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SpaceX capsule launches possibility of commercial flight

by Jorge Hernandez on December 8, 2010

After an initial 24 hour delay following the discovery of cracks in the engine nozzle, SpaceX (or Space Exploration Technologies Corp.) is set to launch its Dragon capsule on a Falcon 9 rocket from Florida Wednesday morning, leading the effort to bring space flight to the private sector.

If the demonstration flight is a success, the launch could signify a new era of commercial space flight which would see private companies navigating the cosmos as well as tourists flying for fun.

According to the BBC, the Dragon will be launched on a Falcon 9 rocket to enter an orbit about 300 kilometers (approximately 187 miles) above the Earth. It will only be shuttling cargo to the International Space Station this go-round, but with room for seven passengers, it could soon be taking humans into "deep space," reports the U.K. Telegraph.

"We're at the point now where it's either commercial human space flight or no human space flight in the US," SpaceX founder Elon Musk told the Telegraph.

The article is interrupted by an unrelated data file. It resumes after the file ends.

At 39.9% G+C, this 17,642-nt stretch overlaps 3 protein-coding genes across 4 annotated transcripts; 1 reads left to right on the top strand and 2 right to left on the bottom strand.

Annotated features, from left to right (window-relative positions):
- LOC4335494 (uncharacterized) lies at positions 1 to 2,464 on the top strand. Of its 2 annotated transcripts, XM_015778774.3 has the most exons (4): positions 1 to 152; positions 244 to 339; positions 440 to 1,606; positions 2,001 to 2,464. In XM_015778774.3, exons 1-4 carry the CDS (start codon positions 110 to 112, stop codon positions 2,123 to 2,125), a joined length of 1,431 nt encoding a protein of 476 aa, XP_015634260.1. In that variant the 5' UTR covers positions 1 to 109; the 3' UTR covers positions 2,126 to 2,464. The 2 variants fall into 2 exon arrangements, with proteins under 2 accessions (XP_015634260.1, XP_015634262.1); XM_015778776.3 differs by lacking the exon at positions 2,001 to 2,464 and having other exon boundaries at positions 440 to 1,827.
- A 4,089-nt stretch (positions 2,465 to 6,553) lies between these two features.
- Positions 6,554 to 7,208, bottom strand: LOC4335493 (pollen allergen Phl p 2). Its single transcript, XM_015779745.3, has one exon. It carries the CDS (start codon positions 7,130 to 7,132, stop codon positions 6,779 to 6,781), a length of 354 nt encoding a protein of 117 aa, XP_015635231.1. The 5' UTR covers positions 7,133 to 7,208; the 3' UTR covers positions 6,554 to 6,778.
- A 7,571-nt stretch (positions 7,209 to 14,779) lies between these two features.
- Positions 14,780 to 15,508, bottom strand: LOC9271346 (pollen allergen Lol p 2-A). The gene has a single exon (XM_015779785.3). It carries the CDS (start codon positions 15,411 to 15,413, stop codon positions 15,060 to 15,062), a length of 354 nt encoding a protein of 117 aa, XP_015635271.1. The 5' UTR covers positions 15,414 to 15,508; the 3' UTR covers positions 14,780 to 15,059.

NASA, which has a $1.6 billion contract with SpaceX, is funding the venture in the hopes that it will soon be able to shed its reliance on Russian spacecraft and begin to use private companies for astronaut transport.

If NASA were to continue buying seats on Russian spacecraft, round-trip flights would nearly double in cost by 2011 and 2012, costing NASA $51 million rather than the current $26 million, reports the Telegraph.

The Obama administration also backs the venture in hopes that the private sector can take over relatively local shuttle trips, leaving NASA free to develop spacecraft capable of deep space missions, reports the BBC.

Once in orbit, the Dragon is set to circle the Earth nearly twice before parachuting into the Pacific Ocean off the Mexican coast, a feat which no other private company has managed before, reports the Washington Post.

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